Does Justification Based on Self-Defence Pertain Only to Use of Physical Force and Not to Crime Based on Weapon Possession ?
In People v. McManus (67 NY2d 541, 549) the Court of Appeals stated, "In sum, in a prosecution for depraved indifference murder, or another crime involving the use of force, a charge on justification is warranted whenever there is evidence to support it ... and, if any reasonable view of the evidence would permit the fact finder to decide that the conduct of the accused was justified, an instruction on the defense should be given." the Court of Appeals noted that it had previously rejected a restrictive application of self-defense, and, instead, has permitted the defense to be raised against diverse charges involving the use of force, regardless of the relevant mens rea, including reckless conduct ( People v. McManus, supra, at 547, citing People v. Huntley, 59 NY2d 868, affg 87 AD2d 488).
In McManus (supra), the Court of Appeals reiterated its decision in People v. Huntley (supra) that self-defense is applicable to a charge of reckless homicide (Penal Law 125.15 ).
The Court of Appeals has held that "a defendant is entitled to a charge 'that his conduct might not have been criminal under the circumstances', whenever the defendant claims that 'he engaged in forceful conduct in avoidance of a perceived attack' " (People v. McManus, supra, at 547, citing People v. Padgett, 60 NY2d 142, 146).
Penal Law 35.15 "does not operate to excuse a criminal act, nor does it negate a particular element of a crime.
Rather, by recognizing the use of force to be privileged under certain circumstances, it renders such conduct entirely lawful" ( People v. McManus, supra, at 546, cited by People v. Pons, 68 NY2d 264, 267).
The grand jurors should have been instructed that if the defendant acted in self-defense, they should find a no true bill for murder and reckless endangerment (see, People v. Castro, 131 AD2d 771).
"Justification based on self-defense (Penal Law 35.15) pertains only to the use of physical force (see, People v. McManus, 67 NY2d 541).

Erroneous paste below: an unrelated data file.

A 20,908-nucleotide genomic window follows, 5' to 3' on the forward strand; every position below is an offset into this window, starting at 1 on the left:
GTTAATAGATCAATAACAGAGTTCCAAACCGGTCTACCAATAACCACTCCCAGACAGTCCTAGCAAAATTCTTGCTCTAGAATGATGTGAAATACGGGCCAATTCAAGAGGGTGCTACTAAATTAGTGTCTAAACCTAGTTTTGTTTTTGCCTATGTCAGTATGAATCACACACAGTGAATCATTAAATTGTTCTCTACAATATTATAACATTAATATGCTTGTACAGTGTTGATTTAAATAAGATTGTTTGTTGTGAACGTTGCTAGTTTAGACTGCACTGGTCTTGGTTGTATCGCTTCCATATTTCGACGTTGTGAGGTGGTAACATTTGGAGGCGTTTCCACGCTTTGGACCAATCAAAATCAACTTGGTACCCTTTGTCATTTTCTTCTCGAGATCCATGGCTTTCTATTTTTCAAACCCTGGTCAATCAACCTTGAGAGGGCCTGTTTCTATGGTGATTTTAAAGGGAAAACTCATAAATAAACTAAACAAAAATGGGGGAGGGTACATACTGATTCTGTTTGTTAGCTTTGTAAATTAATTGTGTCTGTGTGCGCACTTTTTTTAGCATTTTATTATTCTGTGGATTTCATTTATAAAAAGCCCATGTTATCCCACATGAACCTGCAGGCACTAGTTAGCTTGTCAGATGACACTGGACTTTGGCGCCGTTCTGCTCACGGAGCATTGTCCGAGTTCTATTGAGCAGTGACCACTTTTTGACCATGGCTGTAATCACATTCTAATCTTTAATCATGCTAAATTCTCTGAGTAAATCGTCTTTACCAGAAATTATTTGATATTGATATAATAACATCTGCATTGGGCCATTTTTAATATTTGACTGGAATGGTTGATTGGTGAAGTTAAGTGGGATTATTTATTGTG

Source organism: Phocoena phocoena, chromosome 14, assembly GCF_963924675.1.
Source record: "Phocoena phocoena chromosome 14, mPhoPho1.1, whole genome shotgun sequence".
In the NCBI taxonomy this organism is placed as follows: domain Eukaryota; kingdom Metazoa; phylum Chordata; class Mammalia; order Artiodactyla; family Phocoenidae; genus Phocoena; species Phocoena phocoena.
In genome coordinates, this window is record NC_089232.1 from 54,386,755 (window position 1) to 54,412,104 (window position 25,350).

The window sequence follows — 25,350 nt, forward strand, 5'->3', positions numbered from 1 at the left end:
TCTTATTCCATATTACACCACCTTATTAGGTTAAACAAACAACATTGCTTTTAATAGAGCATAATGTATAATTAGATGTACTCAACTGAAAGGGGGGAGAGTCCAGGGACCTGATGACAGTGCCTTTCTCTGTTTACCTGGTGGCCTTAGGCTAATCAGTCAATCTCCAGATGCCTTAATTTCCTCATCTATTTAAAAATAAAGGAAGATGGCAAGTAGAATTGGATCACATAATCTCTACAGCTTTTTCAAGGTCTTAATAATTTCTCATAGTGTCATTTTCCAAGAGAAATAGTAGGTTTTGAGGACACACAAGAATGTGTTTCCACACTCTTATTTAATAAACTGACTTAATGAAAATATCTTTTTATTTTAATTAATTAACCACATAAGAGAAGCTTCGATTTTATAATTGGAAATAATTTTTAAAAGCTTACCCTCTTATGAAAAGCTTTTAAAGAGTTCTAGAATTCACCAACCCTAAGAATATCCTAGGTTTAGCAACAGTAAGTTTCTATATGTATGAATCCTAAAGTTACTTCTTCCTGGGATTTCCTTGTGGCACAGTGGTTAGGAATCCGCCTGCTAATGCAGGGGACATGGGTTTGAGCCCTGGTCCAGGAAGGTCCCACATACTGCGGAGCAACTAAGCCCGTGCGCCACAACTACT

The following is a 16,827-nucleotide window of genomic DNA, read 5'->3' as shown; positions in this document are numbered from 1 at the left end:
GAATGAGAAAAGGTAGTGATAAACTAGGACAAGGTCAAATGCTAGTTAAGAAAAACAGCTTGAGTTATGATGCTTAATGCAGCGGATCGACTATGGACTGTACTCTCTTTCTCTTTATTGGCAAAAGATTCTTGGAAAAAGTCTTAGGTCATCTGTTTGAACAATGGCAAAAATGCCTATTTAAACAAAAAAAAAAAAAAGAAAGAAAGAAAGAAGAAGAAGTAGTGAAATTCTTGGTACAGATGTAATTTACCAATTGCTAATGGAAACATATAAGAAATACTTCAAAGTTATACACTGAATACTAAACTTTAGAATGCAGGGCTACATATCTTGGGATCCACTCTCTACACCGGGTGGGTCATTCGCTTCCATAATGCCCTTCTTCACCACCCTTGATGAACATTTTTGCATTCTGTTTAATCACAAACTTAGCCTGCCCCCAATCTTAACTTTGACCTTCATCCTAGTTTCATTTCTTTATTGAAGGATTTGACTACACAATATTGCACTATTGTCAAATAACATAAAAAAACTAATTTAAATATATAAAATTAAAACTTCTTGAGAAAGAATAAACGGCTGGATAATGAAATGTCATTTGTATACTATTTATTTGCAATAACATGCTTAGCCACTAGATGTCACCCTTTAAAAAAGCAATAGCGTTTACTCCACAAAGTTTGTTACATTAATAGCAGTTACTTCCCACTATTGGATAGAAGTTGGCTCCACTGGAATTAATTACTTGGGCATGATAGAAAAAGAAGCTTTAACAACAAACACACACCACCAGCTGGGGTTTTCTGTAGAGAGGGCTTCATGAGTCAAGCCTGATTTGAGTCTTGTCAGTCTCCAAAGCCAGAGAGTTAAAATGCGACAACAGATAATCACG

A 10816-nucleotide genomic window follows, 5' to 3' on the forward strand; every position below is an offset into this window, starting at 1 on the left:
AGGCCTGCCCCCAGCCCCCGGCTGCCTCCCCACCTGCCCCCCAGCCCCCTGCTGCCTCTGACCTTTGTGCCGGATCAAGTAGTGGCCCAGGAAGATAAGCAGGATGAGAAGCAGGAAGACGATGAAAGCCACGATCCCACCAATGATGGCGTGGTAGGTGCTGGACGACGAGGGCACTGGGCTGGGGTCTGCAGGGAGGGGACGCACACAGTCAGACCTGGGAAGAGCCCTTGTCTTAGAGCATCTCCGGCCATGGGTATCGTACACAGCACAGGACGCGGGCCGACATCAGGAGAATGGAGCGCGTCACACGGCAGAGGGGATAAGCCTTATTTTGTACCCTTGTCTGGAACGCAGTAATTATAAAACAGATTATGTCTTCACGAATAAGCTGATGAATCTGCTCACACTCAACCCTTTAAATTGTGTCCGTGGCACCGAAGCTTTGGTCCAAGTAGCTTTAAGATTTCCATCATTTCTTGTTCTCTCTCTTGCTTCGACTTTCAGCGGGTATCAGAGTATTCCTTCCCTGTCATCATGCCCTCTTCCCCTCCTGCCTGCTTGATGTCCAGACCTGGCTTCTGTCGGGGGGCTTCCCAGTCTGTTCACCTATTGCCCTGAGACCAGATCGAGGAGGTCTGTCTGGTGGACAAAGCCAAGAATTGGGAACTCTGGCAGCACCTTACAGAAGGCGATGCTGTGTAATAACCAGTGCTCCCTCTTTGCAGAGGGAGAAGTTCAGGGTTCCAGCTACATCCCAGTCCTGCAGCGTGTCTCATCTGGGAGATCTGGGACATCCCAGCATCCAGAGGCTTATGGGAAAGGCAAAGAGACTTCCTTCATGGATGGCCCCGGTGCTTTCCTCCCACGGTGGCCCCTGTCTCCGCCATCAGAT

It does not apply to a crime based on the possession of a weapon, even though an element of the crime is that defendant possessed the weapon with the intent to use it unlawfully against another" ( People v. Pons, 68 NY2d 264, 265, supra).
In People v. Almodovar (62 NY2d 126, 130), the Court of Appeals stated that: "In some circumstances, however, a person may possess an unlicensed or proscribed weapon and still not be guilty of a crime because of the innocent nature of the possession.
This defense of 'temporary and lawful' possession applies because as a matter of policy the conduct is not deemed criminal (see People v. La Pella, 272 NY 81; see, also, Penal Law, 265.20; cf. People v. Williams, 50 NY2d 1043).
For example, a defendant may not be guilty of unlawful possession if the jury finds that he found the weapon shortly before his possession of it was discovered and he intended to turn it over to the authorities ( People v. La Pella, supra; People v. Furey, 13 AD2d 412), or that he took it from an assailant in the course of a fight ( People v. Harmon, 7 AD2d 159).
The innocent nature of the possession negates both the criminal act of possession and the intent with which the act is undertaken when intent is an element of the crime."
In People v. Pons (68 NY2d 264, 266, supra) the Court of Appeals noted that in Almodovar (supra), " 'the only charge defendant was entitled to on the [possession] count of the indictment was temporary innocent possession' " (see, e.g., 1 CJI[NY] 9.65, at 537A-537B).
In Pons, the trial court instructed the jury on justification based on self-defense (Penal Law 35.15) as it relates to murder and manslaughter.
The jury acquitted the defendant of murder and manslaughter, but found the defendant guilty of criminal possession of a weapon in the second degree (Penal Law 265.03).
The Court of Appeals commented in a footnote that the defendant Pons "did not request, and the record would not support, a charge under Penal Law 35.05.
Nor did defendant claim on the trial that his gun was licensed or otherwise exempt under Penal Law 265.20" (People v. Pons, at 266, n).